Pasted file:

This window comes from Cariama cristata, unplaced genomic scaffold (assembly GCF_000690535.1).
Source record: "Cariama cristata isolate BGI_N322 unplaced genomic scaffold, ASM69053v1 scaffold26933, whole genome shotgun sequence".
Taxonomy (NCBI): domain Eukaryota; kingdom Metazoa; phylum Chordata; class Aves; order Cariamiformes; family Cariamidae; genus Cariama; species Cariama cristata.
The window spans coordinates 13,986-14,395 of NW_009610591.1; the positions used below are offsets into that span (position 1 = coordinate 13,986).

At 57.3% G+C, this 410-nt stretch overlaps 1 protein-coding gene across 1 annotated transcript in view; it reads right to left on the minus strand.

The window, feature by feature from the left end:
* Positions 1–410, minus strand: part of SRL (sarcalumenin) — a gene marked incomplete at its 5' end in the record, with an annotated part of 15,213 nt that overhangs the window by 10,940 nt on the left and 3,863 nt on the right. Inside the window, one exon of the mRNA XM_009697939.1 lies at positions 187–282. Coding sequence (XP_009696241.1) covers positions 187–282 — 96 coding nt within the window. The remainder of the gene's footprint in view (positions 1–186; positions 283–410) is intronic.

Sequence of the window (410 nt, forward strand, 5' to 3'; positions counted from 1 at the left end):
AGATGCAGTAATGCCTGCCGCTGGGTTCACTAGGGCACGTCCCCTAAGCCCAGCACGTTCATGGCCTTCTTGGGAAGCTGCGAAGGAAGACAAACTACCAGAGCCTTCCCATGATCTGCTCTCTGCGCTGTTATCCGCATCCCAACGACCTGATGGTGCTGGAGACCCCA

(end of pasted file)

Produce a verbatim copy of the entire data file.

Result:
This window comes from Cariama cristata, unplaced genomic scaffold (assembly GCF_000690535.1).
Source record: "Cariama cristata isolate BGI_N322 unplaced genomic scaffold, ASM69053v1 scaffold26933, whole genome shotgun sequence".
Taxonomy (NCBI): domain Eukaryota; kingdom Metazoa; phylum Chordata; class Aves; order Cariamiformes; family Cariamidae; genus Cariama; species Cariama cristata.
The window spans coordinates 13,986-14,395 of NW_009610591.1; the positions used below are offsets into that span (position 1 = coordinate 13,986).

At 57.3% G+C, this 410-nt stretch overlaps 1 protein-coding gene across 1 annotated transcript in view; it reads right to left on the minus strand.

The window, feature by feature from the left end:
* Positions 1–410, minus strand: part of SRL (sarcalumenin) — a gene marked incomplete at its 5' end in the record, with an annotated part of 15,213 nt that overhangs the window by 10,940 nt on the left and 3,863 nt on the right. Inside the window, one exon of the mRNA XM_009697939.1 lies at positions 187–282. Coding sequence (XP_009696241.1) covers positions 187–282 — 96 coding nt within the window. The remainder of the gene's footprint in view (positions 1–186; positions 283–410) is intronic.

Sequence of the window (410 nt, forward strand, 5' to 3'; positions counted from 1 at the left end):
AGATGCAGTAATGCCTGCCGCTGGGTTCACTAGGGCACGTCCCCTAAGCCCAGCACGTTCATGGCCTTCTTGGGAAGCTGCGAAGGAAGACAAACTACCAGAGCCTTCCCATGATCTGCTCTCTGCGCTGTTATCCGCATCCCAACGACCTGATGGTGCTGGAGACCCCA